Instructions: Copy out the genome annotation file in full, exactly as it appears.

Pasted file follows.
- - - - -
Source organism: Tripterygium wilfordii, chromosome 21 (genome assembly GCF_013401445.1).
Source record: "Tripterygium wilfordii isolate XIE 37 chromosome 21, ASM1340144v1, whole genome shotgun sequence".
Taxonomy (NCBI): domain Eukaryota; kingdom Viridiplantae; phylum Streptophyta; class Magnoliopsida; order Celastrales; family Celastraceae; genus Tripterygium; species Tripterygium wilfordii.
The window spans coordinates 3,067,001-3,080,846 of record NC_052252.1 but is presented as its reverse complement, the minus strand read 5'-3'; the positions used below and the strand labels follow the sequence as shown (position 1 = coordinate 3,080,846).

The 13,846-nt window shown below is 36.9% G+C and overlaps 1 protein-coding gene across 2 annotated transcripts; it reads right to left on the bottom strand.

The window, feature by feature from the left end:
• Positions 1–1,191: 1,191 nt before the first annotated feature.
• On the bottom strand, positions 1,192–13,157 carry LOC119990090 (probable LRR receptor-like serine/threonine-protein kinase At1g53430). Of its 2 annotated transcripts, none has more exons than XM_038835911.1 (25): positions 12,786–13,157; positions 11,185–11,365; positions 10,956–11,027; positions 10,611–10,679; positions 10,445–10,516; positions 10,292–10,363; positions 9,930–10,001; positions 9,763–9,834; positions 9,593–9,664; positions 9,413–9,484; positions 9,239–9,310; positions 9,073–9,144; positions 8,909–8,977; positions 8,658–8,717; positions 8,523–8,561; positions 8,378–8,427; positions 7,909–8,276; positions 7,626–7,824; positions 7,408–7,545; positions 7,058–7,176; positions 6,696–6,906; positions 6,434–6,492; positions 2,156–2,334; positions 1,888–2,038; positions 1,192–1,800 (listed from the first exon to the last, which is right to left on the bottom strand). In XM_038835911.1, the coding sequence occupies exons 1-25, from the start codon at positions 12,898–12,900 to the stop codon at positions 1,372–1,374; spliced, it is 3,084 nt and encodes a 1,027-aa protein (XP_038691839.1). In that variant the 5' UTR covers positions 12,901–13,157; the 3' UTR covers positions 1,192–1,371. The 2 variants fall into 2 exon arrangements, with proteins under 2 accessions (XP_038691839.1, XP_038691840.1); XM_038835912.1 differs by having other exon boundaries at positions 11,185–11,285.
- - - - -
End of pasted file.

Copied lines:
Source organism: Tripterygium wilfordii, chromosome 21 (genome assembly GCF_013401445.1).
Source record: "Tripterygium wilfordii isolate XIE 37 chromosome 21, ASM1340144v1, whole genome shotgun sequence".
Taxonomy (NCBI): domain Eukaryota; kingdom Viridiplantae; phylum Streptophyta; class Magnoliopsida; order Celastrales; family Celastraceae; genus Tripterygium; species Tripterygium wilfordii.
The window spans coordinates 3,067,001-3,080,846 of record NC_052252.1 but is presented as its reverse complement, the minus strand read 5'-3'; the positions used below and the strand labels follow the sequence as shown (position 1 = coordinate 3,080,846).

The 13,846-nt window shown below is 36.9% G+C and overlaps 1 protein-coding gene across 2 annotated transcripts; it reads right to left on the bottom strand.

The window, feature by feature from the left end:
• Positions 1–1,191: 1,191 nt before the first annotated feature.
• On the bottom strand, positions 1,192–13,157 carry LOC119990090 (probable LRR receptor-like serine/threonine-protein kinase At1g53430). Of its 2 annotated transcripts, none has more exons than XM_038835911.1 (25): positions 12,786–13,157; positions 11,185–11,365; positions 10,956–11,027; positions 10,611–10,679; positions 10,445–10,516; positions 10,292–10,363; positions 9,930–10,001; positions 9,763–9,834; positions 9,593–9,664; positions 9,413–9,484; positions 9,239–9,310; positions 9,073–9,144; positions 8,909–8,977; positions 8,658–8,717; positions 8,523–8,561; positions 8,378–8,427; positions 7,909–8,276; positions 7,626–7,824; positions 7,408–7,545; positions 7,058–7,176; positions 6,696–6,906; positions 6,434–6,492; positions 2,156–2,334; positions 1,888–2,038; positions 1,192–1,800 (listed from the first exon to the last, which is right to left on the bottom strand). In XM_038835911.1, the coding sequence occupies exons 1-25, from the start codon at positions 12,898–12,900 to the stop codon at positions 1,372–1,374; spliced, it is 3,084 nt and encodes a 1,027-aa protein (XP_038691839.1). In that variant the 5' UTR covers positions 12,901–13,157; the 3' UTR covers positions 1,192–1,371. The 2 variants fall into 2 exon arrangements, with proteins under 2 accessions (XP_038691839.1, XP_038691840.1); XM_038835912.1 differs by having other exon boundaries at positions 11,185–11,285.